Robb's Sugar Mill

1871 - 1873

James Robb owned a farm beside the Lagoons in the vicinity of the present Alexandra Street where he erected a small horse-powered mill to crush his own twenty acres of cane.  It first began crushing in August 1871.  The mill had vertical wooden rollers and was capable of manufacturing half a ton of sugar daily. 

After the first crushing Robb improved and rebuilt his mill with two clarifiers, three battery pans and a centrifugal.  The mill was housed in a building of bush timber with a thatched roof.  Disaster struck soon after noon on 8th October 1872 when burning bagasse from the furnace set fire to the building.  Fortunately the clarifiers, pans, furnace and brick chimney were unharmed and the mill and centrifugal were repairable.  A new weatherboard building was erected and within two weeks crushing had resumed.  "Robbsleigh" was advertised for sale in the Mackay Mercury on 24th May 1873 and the mill never crushed again.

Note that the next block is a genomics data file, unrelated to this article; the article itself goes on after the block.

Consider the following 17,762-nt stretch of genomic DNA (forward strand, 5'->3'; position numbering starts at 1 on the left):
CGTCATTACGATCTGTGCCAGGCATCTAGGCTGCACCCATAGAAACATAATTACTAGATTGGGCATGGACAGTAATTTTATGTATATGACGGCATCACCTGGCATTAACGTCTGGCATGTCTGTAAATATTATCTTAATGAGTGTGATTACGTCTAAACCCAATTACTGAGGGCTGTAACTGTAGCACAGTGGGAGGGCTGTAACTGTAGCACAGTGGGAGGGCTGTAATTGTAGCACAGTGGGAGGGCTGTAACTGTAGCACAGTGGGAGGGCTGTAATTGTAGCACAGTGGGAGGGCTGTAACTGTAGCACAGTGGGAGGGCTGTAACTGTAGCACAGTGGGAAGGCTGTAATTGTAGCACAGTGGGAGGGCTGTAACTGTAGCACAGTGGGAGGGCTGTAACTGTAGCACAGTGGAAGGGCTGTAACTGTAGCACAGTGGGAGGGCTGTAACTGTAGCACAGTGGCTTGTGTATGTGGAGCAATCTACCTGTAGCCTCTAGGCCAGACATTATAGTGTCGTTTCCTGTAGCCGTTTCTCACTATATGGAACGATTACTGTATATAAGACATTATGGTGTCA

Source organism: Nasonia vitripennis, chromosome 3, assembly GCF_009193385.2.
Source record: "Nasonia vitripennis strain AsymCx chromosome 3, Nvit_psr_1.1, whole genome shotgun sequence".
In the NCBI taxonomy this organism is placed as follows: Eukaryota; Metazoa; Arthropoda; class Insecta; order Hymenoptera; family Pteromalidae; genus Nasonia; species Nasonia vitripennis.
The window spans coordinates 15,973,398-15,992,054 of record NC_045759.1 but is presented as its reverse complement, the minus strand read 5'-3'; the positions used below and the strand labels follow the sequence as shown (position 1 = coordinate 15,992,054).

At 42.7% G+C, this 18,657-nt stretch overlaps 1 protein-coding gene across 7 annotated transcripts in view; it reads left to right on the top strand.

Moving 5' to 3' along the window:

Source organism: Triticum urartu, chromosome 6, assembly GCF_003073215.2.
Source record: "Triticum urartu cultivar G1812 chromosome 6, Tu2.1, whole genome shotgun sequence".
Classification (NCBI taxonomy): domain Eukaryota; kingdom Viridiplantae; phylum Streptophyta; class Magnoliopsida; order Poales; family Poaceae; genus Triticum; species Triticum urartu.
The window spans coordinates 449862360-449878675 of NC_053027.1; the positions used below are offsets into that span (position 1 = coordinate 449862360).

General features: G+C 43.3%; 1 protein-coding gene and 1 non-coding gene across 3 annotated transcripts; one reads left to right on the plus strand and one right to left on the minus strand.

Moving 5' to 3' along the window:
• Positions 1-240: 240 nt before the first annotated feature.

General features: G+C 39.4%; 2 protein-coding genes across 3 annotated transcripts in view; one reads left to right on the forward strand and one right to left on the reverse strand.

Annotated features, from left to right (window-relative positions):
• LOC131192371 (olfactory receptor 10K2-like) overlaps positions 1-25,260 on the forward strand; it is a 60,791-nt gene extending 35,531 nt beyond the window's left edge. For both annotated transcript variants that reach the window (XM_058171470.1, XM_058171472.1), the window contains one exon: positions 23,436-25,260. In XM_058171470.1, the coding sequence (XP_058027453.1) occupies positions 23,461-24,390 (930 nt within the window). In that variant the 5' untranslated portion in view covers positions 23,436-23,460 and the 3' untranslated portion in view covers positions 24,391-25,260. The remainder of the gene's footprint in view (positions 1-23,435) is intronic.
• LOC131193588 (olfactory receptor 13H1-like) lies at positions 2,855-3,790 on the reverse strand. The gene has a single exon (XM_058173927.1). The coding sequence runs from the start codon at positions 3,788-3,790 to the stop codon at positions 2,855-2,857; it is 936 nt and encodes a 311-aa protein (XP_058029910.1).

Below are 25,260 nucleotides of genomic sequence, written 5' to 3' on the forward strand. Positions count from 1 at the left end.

The shaded area is the selection of the State Farm Reserve.  It is very likely however unconfirmed that Robb's mill was located somewhere in this selection.  There was a small bridge constructed over the Lagoons in 1871-1872 linking Robb's mill to William Hyne's Balmoral mill (approximate location shown by the red "X") which was located on the site of the present day Sugar Research Institute.

References -

Kerr, John. (1988). A Century of Sugar. Mackay, QLD:  Mackay Sugar Co-operative Association Limited. p. 14, 38, 57 .

Kerr, John. (1980).  Pioneer Pageant. Mackay, QLD: Pioneer Shire Council. p. 22-23, 45-46, 97.

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Glen Hall

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created 27 October 2003.
last updated 18 July 2017 .
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